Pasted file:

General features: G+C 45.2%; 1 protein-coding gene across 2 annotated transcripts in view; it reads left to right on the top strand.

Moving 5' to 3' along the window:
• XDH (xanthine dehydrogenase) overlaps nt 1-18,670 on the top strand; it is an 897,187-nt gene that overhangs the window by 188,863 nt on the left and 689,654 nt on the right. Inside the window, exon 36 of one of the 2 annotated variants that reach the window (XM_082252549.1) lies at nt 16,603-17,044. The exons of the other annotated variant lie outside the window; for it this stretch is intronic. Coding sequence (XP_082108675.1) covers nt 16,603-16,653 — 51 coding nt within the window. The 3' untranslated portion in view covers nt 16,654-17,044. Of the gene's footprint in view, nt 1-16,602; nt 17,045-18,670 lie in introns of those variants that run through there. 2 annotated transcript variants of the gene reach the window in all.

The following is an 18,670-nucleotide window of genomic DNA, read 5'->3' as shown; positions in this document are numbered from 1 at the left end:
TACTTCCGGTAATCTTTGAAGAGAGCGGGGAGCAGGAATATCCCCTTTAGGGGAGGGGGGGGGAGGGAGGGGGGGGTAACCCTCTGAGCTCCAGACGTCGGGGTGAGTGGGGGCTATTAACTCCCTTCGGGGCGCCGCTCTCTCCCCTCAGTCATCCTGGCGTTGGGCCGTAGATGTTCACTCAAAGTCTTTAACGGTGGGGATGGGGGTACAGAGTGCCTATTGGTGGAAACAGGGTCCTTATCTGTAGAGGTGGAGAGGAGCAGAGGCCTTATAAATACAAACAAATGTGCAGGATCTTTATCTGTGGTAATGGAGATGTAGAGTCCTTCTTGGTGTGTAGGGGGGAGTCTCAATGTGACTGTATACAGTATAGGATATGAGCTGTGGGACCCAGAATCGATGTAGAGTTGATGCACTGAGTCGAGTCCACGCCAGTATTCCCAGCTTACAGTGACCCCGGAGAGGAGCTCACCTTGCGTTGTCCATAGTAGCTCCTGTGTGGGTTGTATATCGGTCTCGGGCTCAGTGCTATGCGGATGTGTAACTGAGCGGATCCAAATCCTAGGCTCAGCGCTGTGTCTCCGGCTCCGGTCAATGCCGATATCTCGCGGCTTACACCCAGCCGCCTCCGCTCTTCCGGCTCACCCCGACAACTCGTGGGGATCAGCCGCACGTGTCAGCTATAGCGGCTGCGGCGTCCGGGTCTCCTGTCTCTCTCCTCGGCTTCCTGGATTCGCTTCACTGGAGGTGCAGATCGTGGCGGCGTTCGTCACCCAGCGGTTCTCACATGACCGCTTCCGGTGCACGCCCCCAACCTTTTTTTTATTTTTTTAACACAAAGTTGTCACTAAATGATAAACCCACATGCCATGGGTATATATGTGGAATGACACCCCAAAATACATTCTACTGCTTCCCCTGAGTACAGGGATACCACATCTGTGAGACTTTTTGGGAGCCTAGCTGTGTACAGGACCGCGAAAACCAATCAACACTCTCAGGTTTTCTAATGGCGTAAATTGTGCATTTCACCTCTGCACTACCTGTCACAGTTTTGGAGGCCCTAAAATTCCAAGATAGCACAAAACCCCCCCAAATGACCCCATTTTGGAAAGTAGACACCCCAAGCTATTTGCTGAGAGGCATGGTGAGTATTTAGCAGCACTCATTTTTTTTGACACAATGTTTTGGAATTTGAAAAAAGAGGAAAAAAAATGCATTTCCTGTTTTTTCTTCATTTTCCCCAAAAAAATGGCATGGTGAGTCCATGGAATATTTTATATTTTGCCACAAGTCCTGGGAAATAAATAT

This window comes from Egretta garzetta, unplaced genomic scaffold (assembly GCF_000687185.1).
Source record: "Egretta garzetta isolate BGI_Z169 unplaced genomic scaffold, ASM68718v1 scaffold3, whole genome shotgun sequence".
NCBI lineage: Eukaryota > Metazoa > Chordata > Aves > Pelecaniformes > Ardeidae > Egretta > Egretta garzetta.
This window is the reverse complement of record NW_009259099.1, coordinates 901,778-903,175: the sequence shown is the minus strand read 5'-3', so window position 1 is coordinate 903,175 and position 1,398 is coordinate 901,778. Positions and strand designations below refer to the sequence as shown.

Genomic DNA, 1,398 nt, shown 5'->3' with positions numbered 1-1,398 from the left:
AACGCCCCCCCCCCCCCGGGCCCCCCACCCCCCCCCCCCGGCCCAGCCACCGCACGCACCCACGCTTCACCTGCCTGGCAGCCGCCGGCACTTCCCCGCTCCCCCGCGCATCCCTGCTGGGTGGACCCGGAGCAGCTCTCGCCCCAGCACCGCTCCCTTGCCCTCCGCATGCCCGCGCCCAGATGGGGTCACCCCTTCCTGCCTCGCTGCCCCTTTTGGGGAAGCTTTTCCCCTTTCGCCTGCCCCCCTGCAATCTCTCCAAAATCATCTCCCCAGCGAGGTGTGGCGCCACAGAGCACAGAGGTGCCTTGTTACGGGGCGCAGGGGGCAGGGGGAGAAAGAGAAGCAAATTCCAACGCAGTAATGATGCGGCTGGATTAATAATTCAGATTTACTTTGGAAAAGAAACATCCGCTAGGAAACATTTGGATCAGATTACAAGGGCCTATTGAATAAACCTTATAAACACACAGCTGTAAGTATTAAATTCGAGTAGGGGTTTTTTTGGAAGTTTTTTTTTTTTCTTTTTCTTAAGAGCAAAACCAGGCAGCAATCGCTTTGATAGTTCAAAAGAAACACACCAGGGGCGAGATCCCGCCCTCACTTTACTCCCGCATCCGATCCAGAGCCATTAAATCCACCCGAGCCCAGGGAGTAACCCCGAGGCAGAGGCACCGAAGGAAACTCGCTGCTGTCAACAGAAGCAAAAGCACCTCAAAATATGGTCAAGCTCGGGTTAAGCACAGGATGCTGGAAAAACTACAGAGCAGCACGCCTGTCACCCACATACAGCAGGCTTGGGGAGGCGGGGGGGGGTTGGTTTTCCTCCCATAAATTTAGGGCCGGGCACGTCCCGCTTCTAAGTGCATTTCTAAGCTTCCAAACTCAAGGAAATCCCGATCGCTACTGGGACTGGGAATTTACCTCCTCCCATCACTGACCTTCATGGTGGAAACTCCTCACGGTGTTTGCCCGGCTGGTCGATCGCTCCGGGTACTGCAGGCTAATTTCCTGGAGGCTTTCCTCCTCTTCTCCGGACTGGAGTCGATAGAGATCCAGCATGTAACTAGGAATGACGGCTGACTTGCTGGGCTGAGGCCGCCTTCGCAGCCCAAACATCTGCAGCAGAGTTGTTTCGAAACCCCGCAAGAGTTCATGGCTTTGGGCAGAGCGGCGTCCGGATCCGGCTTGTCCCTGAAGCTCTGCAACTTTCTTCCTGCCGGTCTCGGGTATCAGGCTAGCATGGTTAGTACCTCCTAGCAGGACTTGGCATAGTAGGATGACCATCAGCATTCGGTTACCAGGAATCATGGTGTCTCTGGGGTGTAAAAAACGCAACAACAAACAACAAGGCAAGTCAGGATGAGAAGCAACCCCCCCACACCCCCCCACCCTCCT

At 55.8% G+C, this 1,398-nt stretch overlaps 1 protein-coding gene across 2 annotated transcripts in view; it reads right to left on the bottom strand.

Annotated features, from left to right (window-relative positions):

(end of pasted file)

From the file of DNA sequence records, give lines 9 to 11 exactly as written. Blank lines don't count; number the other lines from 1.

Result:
This window is the reverse complement of record NW_009259099.1, coordinates 901,778-903,175: the sequence shown is the minus strand read 5'-3', so window position 1 is coordinate 903,175 and position 1,398 is coordinate 901,778. Positions and strand designations below refer to the sequence as shown.

Genomic DNA, 1,398 nt, shown 5'->3' with positions numbered 1-1,398 from the left:
AACGCCCCCCCCCCCCCGGGCCCCCCACCCCCCCCCCCCGGCCCAGCCACCGCACGCACCCACGCTTCACCTGCCTGGCAGCCGCCGGCACTTCCCCGCTCCCCCGCGCATCCCTGCTGGGTGGACCCGGAGCAGCTCTCGCCCCAGCACCGCTCCCTTGCCCTCCGCATGCCCGCGCCCAGATGGGGTCACCCCTTCCTGCCTCGCTGCCCCTTTTGGGGAAGCTTTTCCCCTTTCGCCTGCCCCCCTGCAATCTCTCCAAAATCATCTCCCCAGCGAGGTGTGGCGCCACAGAGCACAGAGGTGCCTTGTTACGGGGCGCAGGGGGCAGGGGGAGAAAGAGAAGCAAATTCCAACGCAGTAATGATGCGGCTGGATTAATAATTCAGATTTACTTTGGAAAAGAAACATCCGCTAGGAAACATTTGGATCAGATTACAAGGGCCTATTGAATAAACCTTATAAACACACAGCTGTAAGTATTAAATTCGAGTAGGGGTTTTTTTGGAAGTTTTTTTTTTTTCTTTTTCTTAAGAGCAAAACCAGGCAGCAATCGCTTTGATAGTTCAAAAGAAACACACCAGGGGCGAGATCCCGCCCTCACTTTACTCCCGCATCCGATCCAGAGCCATTAAATCCACCCGAGCCCAGGGAGTAACCCCGAGGCAGAGGCACCGAAGGAAACTCGCTGCTGTCAACAGAAGCAAAAGCACCTCAAAATATGGTCAAGCTCGGGTTAAGCACAGGATGCTGGAAAAACTACAGAGCAGCACGCCTGTCACCCACATACAGCAGGCTTGGGGAGGCGGGGGGGGGTTGGTTTTCCTCCCATAAATTTAGGGCCGGGCACGTCCCGCTTCTAAGTGCATTTCTAAGCTTCCAAACTCAAGGAAATCCCGATCGCTACTGGGACTGGGAATTTACCTCCTCCCATCACTGACCTTCATGGTGGAAACTCCTCACGGTGTTTGCCCGGCTGGTCGATCGCTCCGGGTACTGCAGGCTAATTTCCTGGAGGCTTTCCTCCTCTTCTCCGGACTGGAGTCGATAGAGATCCAGCATGTAACTAGGAATGACGGCTGACTTGCTGGGCTGAGGCCGCCTTCGCAGCCCAAACATCTGCAGCAGAGTTGTTTCGAAACCCCGCAAGAGTTCATGGCTTTGGGCAGAGCGGCGTCCGGATCCGGCTTGTCCCTGAAGCTCTGCAACTTTCTTCCTGCCGGTCTCGGGTATCAGGCTAGCATGGTTAGTACCTCCTAGCAGGACTTGGCATAGTAGGATGACCATCAGCATTCGGTTACCAGGAATCATGGTGTCTCTGGGGTGTAAAAAACGCAACAACAAACAACAAGGCAAGTCAGGATGAGAAGCAACCCCCCCACACCCCCCCACCCTCCT